We have studied this language in terms of a number of typical computation-related questions that people focus on when analyzing query languages. In Theoretical Computer Science such types of questions are captured in the form of formally-defined problems and the subject of study is to achieve a mathematically-proven understanding of how difficult it is to solve any possible instance of a given problem. A typical example of such a problem in the context of database query languages is to decide for any given answer that may be in the result of a given query over a given database whether this answer is indeed in the query result. You may notice that this decision problem is related to the task of producing the query result. In fact, the difficulty of this problem (for a given query language) is one of the most commonly used formal measures to identify how computationally complex a query language is. The problem is usually called the evaluation problem of a query language.
One of our contributions in our paper has been to show that evaluation problem of the GraphQL language is “very simple”. More precisely, we show that the problem is NL-complete. It is well-known that NL-complete problems can be solved in practice by programs that use a high degree of parallelism. Hence, this gives us our first positive observation about the GraphQL language. Admittedly, this is a very abstract finding. However, to appreciate this property of the GraphQL language we may look at other well-known query languages. For instance, we may consider the Relational Algebra, which is the formal foundation of SQL. It has been shown that the complexity of the evaluation problem of the Relational Algebra is PSPACE-complete. The same has been shown for version 1.0 of the RDF query language SPARQL. Problems in this class are highly intractable. As another example, for general conjunctive queries the evaluation problem is NP-complete. NP-complete problems are commonly believed to be less complex than PSPACE-complete problems but still intractable. In contrast, there is a class called PTIME which consists of problems that are known to be tractable; that is, for each such problem there exists an algorithm whose runtime is polynomial in the size of the input. This is the case for SPARQL basic graph patterns (which comprise the conjunctive fragment of SPARQL) for which the evaluation problem is in PTIME. How does this compare to the NL-completeness of the evaluation problem of GraphQL? The good news for GraphQL fans is that NL is an even lower complexity class than PTIME.
After having done this initial theoretical comparison of the GraphQL language to other query languages, we have looked at another, more practical computation-related problem. This problem is called the enumeration problem and is concerned with how difficult it is to produce the complete result of a query. To study this problem we made our life a bit easier by considering only a particular class of GraphQL queries. We call the queries in this class “non-redundant queries in ground-typed normal form“. Informally, these are queries for which the process of field collection (as specified in Section 6.3.2 of the GraphQL spec) is not necessary. For these queries, and any arbitrary set of data, we have shown that the respective query results can be produced symbol-by-symbol with only constant time delay between symbols. This property is the best that one can hope for in a query language and not many query languages possess this property!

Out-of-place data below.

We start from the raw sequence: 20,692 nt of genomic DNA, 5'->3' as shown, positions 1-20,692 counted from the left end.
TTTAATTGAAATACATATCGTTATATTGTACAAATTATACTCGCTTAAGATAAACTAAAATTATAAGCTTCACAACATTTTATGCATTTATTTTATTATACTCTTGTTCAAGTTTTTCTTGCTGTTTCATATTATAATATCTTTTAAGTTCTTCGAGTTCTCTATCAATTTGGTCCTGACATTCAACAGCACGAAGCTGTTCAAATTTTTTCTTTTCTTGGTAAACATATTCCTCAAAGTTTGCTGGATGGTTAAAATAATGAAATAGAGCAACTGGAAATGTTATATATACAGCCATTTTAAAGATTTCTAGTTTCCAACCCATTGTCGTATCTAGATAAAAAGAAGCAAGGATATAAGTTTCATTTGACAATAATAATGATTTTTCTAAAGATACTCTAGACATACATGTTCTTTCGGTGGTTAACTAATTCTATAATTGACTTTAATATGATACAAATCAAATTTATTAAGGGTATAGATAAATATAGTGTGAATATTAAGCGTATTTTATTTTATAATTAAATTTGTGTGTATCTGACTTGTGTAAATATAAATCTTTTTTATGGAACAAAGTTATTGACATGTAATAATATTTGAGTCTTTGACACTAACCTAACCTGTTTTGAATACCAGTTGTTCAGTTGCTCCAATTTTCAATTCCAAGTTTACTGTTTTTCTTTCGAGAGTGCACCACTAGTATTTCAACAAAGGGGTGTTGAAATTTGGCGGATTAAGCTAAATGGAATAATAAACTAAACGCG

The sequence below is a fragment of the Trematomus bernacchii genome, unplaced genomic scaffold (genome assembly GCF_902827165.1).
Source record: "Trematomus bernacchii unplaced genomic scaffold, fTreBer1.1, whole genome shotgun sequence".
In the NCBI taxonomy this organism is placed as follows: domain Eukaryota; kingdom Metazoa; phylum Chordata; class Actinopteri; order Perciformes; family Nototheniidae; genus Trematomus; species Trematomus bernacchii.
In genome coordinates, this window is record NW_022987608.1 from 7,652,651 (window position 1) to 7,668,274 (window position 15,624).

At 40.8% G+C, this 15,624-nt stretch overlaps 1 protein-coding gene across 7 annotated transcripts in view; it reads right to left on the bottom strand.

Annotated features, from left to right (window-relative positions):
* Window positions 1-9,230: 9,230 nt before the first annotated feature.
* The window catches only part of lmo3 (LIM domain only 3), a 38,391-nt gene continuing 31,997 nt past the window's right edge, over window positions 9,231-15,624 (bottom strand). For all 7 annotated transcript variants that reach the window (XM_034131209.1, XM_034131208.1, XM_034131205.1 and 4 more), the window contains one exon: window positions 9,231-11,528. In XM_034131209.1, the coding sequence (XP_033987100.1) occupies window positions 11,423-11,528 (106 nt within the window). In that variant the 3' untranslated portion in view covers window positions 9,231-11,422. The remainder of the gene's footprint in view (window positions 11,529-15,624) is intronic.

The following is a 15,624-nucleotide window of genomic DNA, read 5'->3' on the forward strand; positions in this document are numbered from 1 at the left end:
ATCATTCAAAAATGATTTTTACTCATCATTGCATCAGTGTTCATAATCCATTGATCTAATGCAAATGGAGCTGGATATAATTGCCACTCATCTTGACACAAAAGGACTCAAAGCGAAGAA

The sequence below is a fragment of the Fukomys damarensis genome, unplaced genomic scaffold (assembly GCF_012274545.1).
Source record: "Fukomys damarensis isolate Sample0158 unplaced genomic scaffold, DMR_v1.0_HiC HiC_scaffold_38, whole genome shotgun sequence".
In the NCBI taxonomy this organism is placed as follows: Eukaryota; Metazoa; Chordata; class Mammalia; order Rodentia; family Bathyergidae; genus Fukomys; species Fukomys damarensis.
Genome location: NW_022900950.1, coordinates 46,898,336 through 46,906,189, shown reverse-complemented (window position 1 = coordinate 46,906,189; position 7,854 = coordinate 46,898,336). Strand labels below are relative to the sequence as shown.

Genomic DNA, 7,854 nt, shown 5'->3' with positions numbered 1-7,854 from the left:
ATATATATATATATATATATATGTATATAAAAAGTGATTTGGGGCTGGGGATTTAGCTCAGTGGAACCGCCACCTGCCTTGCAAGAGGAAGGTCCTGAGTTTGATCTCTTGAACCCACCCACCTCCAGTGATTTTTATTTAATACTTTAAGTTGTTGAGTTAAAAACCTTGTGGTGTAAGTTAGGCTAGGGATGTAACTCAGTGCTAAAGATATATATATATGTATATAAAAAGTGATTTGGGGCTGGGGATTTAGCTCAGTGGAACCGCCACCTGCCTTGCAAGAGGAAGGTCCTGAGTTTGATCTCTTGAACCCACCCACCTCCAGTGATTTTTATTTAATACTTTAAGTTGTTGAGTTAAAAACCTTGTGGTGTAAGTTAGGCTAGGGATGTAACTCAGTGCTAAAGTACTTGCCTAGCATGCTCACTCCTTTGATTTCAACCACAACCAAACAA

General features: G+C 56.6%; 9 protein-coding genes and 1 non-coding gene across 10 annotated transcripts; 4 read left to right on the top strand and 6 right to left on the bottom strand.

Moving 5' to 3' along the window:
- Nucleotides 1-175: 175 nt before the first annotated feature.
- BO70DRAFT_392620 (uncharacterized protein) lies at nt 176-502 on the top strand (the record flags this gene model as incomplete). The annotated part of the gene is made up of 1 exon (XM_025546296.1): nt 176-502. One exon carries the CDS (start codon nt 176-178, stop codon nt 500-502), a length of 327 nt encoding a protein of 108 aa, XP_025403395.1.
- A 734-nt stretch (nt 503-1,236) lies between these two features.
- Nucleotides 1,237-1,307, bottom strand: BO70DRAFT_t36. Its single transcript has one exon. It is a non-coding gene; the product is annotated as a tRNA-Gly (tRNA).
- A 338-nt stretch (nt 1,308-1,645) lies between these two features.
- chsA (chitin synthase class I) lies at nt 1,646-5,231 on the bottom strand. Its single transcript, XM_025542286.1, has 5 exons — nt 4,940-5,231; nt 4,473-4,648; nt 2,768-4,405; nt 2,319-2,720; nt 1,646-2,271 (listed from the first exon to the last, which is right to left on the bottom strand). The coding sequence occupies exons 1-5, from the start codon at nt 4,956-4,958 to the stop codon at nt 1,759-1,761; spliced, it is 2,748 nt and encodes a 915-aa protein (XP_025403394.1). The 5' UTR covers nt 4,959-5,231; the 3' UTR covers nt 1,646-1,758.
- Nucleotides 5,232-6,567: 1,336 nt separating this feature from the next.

At this point it has to be emphasized that focusing on non-redundant queries in ground-typed normal form is not a limitation of our work. In contrast! As we also show in our paper, every arbitrary GraphQL query can be rewritten into a non-redundant, ground-typed query that is guaranteed to produce the same result. For the necessary rewriting rules refer to Proposition 3.9 in our paper.
Given our positive finding regarding the constant time delay, we can also infer the following property of the GraphQL language: The time required to produce the complete query result (for any non-redundant query in ground-typed normal form) depends linearly on the size of this result. This is another highly desirable property of a query language!
The only caveat regarding the latter finding is that there are cases in which the size of the result of a GraphQL query depends exponentially on the size of the query. For a simple example, consider querying data with a GraphQL schema whose query type has a field that allows us to retrieve data about a person, say Alice; this data has a scalar field name
with value Alice
and another field knows
with an array of two data objects about two other persons; each of these data objects also has a knows
field referring back to Alice. Then, for a query of the form
start { knows { knows { ... { knows { name } } ... } } }
in which 2xN knows
fields are nested, the result contains the value Alice
2^N times! In other words, increasing the size of the query linearly (adding two more levels of nesting in each step) will cause the size of the query result to increase exponentially. This is not just a theoretical issue. In the introduction of our paper we describe an experiment in which we have observed the issue when querying the public GraphQL API of Github. As a sidenote, and in all fairness to the GraphQL language, such an exponential result size blow-up is possible in many query languages (all that it needs is the possibility of expressing conjunctive queries).
While we are the first to formally quantify the possible extend of the result size blow-up of GraphQL, the basic issue of potentially huge results has been recognized before in the GraphQL community. Existing approaches to address this issue are to restrict queries i) based on their nesting depth, ii) based on a calculation of the maximum possible number of result nodes at each level of the nesting depth, or ii) based on some cost estimation or complexity estimation for which users have to provide various cost factors for different elements of GraphQL schemas. Notice that all these approaches use heuristics and none of them takes into account the actual data being queried. As a consequence, these approaches fall short in providing a robust solution for the issue as they can fail in both directions: discarding requests for which the response may be of a manageable size, and allowing requests for which producing the complete response is too resource intensive.